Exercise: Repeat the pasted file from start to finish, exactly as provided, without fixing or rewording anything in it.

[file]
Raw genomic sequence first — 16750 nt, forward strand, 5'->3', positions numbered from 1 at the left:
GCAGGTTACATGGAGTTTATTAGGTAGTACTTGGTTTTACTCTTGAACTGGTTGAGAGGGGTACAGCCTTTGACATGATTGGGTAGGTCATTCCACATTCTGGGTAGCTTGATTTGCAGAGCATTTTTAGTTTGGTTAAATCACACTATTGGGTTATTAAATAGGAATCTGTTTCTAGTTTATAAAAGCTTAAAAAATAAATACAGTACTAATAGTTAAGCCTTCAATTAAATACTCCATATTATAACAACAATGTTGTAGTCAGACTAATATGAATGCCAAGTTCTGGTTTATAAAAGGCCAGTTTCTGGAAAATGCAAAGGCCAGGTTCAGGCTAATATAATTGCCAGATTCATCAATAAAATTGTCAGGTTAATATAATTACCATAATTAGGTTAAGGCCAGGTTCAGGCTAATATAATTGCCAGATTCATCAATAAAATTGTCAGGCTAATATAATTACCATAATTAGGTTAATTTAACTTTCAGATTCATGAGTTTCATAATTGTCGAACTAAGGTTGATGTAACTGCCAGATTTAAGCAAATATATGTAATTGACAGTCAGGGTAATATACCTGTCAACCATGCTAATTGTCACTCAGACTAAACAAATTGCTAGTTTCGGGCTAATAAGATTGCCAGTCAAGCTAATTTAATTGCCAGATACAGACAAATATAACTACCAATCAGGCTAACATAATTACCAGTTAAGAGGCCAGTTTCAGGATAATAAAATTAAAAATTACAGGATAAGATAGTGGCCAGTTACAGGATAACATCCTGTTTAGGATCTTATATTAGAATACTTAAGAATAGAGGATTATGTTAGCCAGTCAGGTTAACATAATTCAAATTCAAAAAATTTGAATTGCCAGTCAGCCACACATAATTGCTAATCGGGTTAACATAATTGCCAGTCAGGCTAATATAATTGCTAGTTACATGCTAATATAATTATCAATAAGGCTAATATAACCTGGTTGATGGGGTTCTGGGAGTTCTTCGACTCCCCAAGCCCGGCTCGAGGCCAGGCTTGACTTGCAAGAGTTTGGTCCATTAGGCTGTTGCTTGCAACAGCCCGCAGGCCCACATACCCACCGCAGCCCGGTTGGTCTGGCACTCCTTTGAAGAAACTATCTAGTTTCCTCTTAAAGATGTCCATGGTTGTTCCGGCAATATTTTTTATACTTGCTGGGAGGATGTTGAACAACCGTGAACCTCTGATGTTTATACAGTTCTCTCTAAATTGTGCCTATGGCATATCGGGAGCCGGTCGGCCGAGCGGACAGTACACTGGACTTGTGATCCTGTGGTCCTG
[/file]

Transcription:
Raw genomic sequence first — 16750 nt, forward strand, 5'->3', positions numbered from 1 at the left:
GCAGGTTACATGGAGTTTATTAGGTAGTACTTGGTTTTACTCTTGAACTGGTTGAGAGGGGTACAGCCTTTGACATGATTGGGTAGGTCATTCCACATTCTGGGTAGCTTGATTTGCAGAGCATTTTTAGTTTGGTTAAATCACACTATTGGGTTATTAAATAGGAATCTGTTTCTAGTTTATAAAAGCTTAAAAAATAAATACAGTACTAATAGTTAAGCCTTCAATTAAATACTCCATATTATAACAACAATGTTGTAGTCAGACTAATATGAATGCCAAGTTCTGGTTTATAAAAGGCCAGTTTCTGGAAAATGCAAAGGCCAGGTTCAGGCTAATATAATTGCCAGATTCATCAATAAAATTGTCAGGTTAATATAATTACCATAATTAGGTTAAGGCCAGGTTCAGGCTAATATAATTGCCAGATTCATCAATAAAATTGTCAGGCTAATATAATTACCATAATTAGGTTAATTTAACTTTCAGATTCATGAGTTTCATAATTGTCGAACTAAGGTTGATGTAACTGCCAGATTTAAGCAAATATATGTAATTGACAGTCAGGGTAATATACCTGTCAACCATGCTAATTGTCACTCAGACTAAACAAATTGCTAGTTTCGGGCTAATAAGATTGCCAGTCAAGCTAATTTAATTGCCAGATACAGACAAATATAACTACCAATCAGGCTAACATAATTACCAGTTAAGAGGCCAGTTTCAGGATAATAAAATTAAAAATTACAGGATAAGATAGTGGCCAGTTACAGGATAACATCCTGTTTAGGATCTTATATTAGAATACTTAAGAATAGAGGATTATGTTAGCCAGTCAGGTTAACATAATTCAAATTCAAAAAATTTGAATTGCCAGTCAGCCACACATAATTGCTAATCGGGTTAACATAATTGCCAGTCAGGCTAATATAATTGCTAGTTACATGCTAATATAATTATCAATAAGGCTAATATAACCTGGTTGATGGGGTTCTGGGAGTTCTTCGACTCCCCAAGCCCGGCTCGAGGCCAGGCTTGACTTGCAAGAGTTTGGTCCATTAGGCTGTTGCTTGCAACAGCCCGCAGGCCCACATACCCACCGCAGCCCGGTTGGTCTGGCACTCCTTTGAAGAAACTATCTAGTTTCCTCTTAAAGATGTCCATGGTTGTTCCGGCAATATTTTTTATACTTGCTGGGAGGATGTTGAACAACCGTGAACCTCTGATGTTTATACAGTTCTCTCTAAATTGTGCCTATGGCATATCGGGAGCCGGTCGGCCGAGCGGACAGTACACTGGACTTGTGATCCTGTGGTCCTG